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This is the time of year that separates the average fisherman from the handful who will fish in almost any condition short of frozen water. This is also the time of year when fishermen and –women who can handle the conditions can catch a lot of large smallmouth bass and walleyes. The change in the weather, air temperature, amount of sunlight and cold fronts all impact the location of favorite fish. The smallmouth start looking for the warmest water as the temperatures drop. This has changed some in the last decade. There used to be predictable fall patterns for smallmouth on most lakes with fish locating in prime spots year after year, but with the global climate changes those patterns no longer apply.

The normal range for smallmouth during the year on lakes and rivers could be several miles during the prime season, but as winter approaches that range could shrink to several hundred yards of prime water so that this time of year it really is “location, location, location.” It’s also important to remember that warmer water now is deep, near the bottom, because of lake turnovers, so feeding will be on larger baits.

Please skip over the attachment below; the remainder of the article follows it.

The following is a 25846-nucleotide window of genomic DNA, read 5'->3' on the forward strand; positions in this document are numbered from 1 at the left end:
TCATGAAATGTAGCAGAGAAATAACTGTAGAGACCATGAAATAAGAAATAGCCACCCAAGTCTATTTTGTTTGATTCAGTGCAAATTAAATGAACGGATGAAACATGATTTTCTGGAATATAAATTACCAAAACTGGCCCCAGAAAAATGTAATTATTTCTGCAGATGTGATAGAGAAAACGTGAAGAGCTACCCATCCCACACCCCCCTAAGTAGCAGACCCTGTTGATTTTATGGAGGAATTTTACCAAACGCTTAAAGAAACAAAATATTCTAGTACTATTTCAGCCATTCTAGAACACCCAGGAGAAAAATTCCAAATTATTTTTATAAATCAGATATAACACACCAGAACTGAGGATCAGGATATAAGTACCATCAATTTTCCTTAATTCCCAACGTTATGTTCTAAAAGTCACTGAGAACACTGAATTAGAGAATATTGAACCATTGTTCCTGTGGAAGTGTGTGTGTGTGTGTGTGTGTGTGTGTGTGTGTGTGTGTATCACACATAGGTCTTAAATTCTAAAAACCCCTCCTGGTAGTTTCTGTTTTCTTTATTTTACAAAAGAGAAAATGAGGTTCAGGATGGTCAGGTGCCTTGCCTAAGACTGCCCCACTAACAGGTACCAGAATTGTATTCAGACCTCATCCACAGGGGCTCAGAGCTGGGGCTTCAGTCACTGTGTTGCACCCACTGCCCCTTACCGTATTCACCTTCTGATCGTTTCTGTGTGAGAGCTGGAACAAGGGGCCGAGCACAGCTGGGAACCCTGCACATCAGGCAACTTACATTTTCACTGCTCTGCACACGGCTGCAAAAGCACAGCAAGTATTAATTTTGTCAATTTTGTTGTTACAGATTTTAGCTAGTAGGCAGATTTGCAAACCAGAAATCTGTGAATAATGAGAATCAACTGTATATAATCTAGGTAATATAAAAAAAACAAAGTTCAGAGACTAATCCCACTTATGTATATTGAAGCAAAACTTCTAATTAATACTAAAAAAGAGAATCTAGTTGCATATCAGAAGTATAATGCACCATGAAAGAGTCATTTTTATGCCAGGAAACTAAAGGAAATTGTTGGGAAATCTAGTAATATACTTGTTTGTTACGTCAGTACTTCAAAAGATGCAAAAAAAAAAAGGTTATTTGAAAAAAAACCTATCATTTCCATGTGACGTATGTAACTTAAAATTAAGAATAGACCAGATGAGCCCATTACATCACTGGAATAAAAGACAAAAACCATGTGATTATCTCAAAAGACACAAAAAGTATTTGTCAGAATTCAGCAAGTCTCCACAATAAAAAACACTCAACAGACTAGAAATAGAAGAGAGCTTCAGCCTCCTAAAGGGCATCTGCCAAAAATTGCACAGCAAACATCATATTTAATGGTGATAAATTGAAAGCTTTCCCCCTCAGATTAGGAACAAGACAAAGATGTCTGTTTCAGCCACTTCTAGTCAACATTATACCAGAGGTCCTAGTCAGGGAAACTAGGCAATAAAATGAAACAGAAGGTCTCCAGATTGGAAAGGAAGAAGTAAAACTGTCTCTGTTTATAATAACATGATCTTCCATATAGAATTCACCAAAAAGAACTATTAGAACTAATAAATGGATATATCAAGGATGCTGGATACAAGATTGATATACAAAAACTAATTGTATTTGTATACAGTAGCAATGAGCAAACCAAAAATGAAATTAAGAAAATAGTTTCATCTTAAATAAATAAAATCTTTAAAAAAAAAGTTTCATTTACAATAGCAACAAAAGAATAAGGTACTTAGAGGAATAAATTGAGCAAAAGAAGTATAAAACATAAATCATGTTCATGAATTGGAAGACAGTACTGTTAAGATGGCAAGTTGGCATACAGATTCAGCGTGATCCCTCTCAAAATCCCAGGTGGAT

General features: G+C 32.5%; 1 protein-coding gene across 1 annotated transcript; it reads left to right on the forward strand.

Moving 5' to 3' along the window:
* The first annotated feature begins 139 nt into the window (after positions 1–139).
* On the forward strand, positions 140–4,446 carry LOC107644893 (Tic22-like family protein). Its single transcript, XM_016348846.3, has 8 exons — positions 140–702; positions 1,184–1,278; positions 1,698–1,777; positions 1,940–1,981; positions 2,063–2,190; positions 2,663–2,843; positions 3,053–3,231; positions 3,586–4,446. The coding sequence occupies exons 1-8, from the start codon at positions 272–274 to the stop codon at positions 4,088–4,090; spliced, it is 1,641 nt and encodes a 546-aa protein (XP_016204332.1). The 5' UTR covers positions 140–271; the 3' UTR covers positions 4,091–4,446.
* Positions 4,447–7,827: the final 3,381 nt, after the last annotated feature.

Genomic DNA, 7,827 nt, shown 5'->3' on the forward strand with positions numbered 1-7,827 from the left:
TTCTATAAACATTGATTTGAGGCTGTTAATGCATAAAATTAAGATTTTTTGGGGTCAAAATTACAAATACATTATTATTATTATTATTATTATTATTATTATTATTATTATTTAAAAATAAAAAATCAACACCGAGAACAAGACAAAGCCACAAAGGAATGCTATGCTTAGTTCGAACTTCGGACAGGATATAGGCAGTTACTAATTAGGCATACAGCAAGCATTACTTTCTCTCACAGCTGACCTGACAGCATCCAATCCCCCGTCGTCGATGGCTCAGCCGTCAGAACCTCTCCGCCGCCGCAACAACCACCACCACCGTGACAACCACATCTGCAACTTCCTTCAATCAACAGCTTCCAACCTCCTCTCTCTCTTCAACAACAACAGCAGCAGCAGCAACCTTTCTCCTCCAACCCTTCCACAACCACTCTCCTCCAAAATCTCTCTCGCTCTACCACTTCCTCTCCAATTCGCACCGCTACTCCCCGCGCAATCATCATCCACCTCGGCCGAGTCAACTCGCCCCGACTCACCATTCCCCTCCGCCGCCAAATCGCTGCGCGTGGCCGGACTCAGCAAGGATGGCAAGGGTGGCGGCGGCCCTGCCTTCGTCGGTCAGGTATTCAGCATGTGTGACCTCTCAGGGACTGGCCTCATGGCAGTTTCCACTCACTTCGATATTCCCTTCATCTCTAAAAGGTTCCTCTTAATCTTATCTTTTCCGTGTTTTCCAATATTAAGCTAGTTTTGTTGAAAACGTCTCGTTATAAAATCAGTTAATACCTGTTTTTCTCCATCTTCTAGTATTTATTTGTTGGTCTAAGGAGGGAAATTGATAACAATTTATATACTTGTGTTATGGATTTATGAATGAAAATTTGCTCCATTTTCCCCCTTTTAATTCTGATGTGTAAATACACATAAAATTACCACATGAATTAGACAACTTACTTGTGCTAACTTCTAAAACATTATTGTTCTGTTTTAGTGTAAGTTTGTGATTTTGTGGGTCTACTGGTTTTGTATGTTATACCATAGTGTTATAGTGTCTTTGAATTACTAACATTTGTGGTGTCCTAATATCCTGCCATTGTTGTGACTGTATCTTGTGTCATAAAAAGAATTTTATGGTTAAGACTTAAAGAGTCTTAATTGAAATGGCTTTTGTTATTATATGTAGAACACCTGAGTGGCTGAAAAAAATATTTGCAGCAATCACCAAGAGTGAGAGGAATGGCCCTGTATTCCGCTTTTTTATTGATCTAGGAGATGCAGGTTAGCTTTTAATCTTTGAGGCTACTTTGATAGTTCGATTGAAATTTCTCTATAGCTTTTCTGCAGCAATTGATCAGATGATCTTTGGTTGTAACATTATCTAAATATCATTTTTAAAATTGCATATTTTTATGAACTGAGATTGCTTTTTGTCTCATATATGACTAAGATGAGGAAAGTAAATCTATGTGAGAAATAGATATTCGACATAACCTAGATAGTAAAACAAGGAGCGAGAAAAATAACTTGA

In a lake like Lake Geneva in late October and early November the big schools of smallmouth will be located in 40-foot-plus feet of water. Preferred bait is live, like a five-inch or six-inch chub. The weather may not be the best; it’s usually cold, windy and overcast but the fishing can be the best of the year once the schools of big smallmouth are located. Catching numbers of fish in the five-pound range makes everything worthwhile.

Walleyes will move out to main lake points and reefs as the winter approaches and will be really aggressive right up to ice over especially on big lakes like Lake Michigan. The big lakes are great for night fishing, with trolling rigs over the main lake reefs in 20 to 30 feet of water. Those who venture out there should be prepared for big fish to slam the baits even in cold water. Those fishing small inland lakes may find the best approach to be crank baits or swim baits fished erratically, changing pace and color to find the right combination. The best locations will be lake points with rocks and/or weeds or main lake humps. Weather should not deter anyone you from trying for some late in the fishing.

Just remember to dress for the weather and don’t forget that life jacket. In cold water, survival time is measured in minutes. Until next time, keep a tight line.

Visit Dick at hookedonfishing@comcast.net.